** Updated 25 October 2008
See the report. I won’t go into it all but just give a gut reaction, and it is this: I have never before really despised Malcolm Turnbull. Today I do. Just a bit too naked in its grandstanding in the circumstances, I would have thought. Good to see Rudd on fire.
24 hours later
Nothing since I wrote that has changed my gut reaction, except that I have deepened in my revulsion, extending it way beyond Turnbull himself to the whole pack of them and their various attempts to grab headlines during the course of the day. Yes, I know it’s tough for an Opposition, but I wish they had been less hypocritical with their mealy-mouthed “bipartisanship”. See RBA backed unlimited guarantee: Treasury head. In fact he said the reports that triggered the Turnbull shark impersonation — or should that be hyena? — were “Capital W Capital R Capital O Capital N Capital G Exclamation Mark WRONG!”
That’s not to say the government is perfect, but in this case they are the ones who appear responsible and honourable. Opposition: you have disgusted me, and I like to think I am FAR from alone.
Watching The 7.30 Report on ABC just now I see I have added the “capitals” to Ken Henry’s response, but his body language justifies them in spades. Rarely have I seen such ill-concealed fury on the face of such a senior public servant, appointed to his present position, I might add, by the Howard government! Particularly he bridled at that unctuous bigot Abetz. As one would. Transcript.
Turnbull is about to speak on The 7.30 Report. My response has been to turn off the TV and listen to some good jazz on 2MBS-FM. I just couldn’t stomach even the sight of Turnbull right now. Michael Brissenden on The 7.30 Report finished by saying the Opposition is determined to be noticed. Well, it has worked for me. I have noticed, but noticing and being impressed are clearly not the same. It’s one thing to point out practical or unforeseen problems with what the government has proposed in the national interest; it’s quite another to go in for the kill on the back of newspaper stories and rumours as this mob has done over the past day or so…
Here is what I couldn’t stomach watching.
KERRY O’BRIEN, PRESENTER: After an eventful day in various parts of the Federal Parliament as you just saw, I’m joined now by the Opposition Leader Malcolm Turnbull.
MALCOLM TURNBULL OPPOSITION LEADER: Good evening Kerry.
KERRY O’BRIEN, PRESENTER: Malcolm Turnbull, your claims that Kevin Rudd was out of step with the Reserve Bank governor in announcing his bank deposit guarantee package on October 12 have been refuted by the governor himself and by the Treasury Secretary.
Why won’t you accept now in good grace that you got it wrong?
MALCOLM TURNBULL: Well Kerry, I think… let’s just look at the facts…
Yeah, right! Do read on. Whereas once one even hoped that Turnbull would be the goose who laid the golden egg, it turns out he is just an ordinary goose after all.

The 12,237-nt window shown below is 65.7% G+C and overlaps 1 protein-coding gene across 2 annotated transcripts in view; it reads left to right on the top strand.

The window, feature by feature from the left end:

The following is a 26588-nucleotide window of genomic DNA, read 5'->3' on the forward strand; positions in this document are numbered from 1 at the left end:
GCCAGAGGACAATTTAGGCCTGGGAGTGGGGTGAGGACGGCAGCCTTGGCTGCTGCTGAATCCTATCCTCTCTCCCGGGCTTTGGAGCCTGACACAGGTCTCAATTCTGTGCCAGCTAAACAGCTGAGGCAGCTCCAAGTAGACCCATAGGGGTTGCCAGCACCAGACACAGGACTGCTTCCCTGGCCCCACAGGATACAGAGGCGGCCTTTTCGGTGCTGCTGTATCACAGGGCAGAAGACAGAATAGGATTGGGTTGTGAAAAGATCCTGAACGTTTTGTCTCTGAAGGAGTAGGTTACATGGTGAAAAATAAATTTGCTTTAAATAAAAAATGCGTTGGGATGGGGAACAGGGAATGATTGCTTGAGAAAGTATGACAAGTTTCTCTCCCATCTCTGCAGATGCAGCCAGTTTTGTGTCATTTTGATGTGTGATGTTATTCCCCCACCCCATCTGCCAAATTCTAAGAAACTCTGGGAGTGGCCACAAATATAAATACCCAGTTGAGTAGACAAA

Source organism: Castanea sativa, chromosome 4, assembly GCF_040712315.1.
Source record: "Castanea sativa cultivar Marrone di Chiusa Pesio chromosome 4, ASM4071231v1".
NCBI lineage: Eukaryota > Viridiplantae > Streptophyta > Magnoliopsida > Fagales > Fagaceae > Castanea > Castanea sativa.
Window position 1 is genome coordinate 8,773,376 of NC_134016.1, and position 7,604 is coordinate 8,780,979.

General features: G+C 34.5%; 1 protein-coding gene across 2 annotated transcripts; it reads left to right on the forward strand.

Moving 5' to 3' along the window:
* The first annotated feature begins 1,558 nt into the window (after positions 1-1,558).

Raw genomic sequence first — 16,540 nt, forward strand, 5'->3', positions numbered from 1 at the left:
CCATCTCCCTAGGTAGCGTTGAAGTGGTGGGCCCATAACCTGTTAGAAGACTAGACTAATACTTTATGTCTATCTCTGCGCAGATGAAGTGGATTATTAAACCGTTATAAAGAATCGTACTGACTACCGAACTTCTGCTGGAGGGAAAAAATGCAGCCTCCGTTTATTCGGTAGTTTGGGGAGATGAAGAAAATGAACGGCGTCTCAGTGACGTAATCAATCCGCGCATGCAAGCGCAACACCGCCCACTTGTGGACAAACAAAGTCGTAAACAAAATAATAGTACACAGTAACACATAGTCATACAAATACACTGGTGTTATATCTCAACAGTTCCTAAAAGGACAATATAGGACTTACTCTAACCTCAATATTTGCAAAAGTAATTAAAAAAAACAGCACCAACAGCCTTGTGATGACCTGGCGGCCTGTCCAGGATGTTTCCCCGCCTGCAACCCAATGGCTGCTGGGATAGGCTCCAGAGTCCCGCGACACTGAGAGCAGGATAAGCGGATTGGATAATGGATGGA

Read Paul Kelly in the Oz Saturday 25 October
Again he has done a really cool assessment of the whole week’s shenanigans, in my view. Read it to moderate my pique.
…In the end, Swan has settled on a $1 million threshold, above which a fee will be charged to receive the benefits of the deposit guarantee. Swan says this will ensure the guarantee does not provide disincentives to operate in the short-term money market. It has been apparent all week the Government would not set the guarantee below $1 million.
Rudd and Swan superbly contained the politics of this diabolical problem. Consider Swan’s position. Desperate to have the regulators sort out the mess, he had to project a public aura of calm and control in the parliament this week while being utterly unable to provide material detail on any solution, given market sensitivities….
Turnbull’s fate was to spoil his excellent hand. The merit of the issue ran Turnbull’s way but he lost the politics. The Opposition’s mistake was to personalise the issue around Henry and Stevens. This was part accident, part madness.
The accident was Turnbull’s miscalculation at question time on Tuesday when he asked Rudd whether, if Henry had incorrectly conveyed the bank’s position on October 12, he would be sacked.
Turnbull was not calling for Henry’s dismissal. It was a barrister’s point and a political blunder. But there has been a history between Turnbull and Henry, and Rudd took the political opening he had been gifted.
It was reinforced by further Coalition follies. At the estimates committee on Wednesday, Senate Opposition deputy leader Eric Abetz questioned Henry’s integrity during a long, tedious and counter-productive performance by Coalition senators who seemed to have lost the plot. The next day, Liberal MP Don Randall attacked Stevens and then had to write an apology.
The Coalition compulsion to finger Henry and Stevens is irrational. They are public officials of unquestioned integrity and competence. Australia’s 17-year growth cycle that helped to keep the Howard government in office for so long was partly the product of official advice and decisions from the Treasury and Reserve Bank….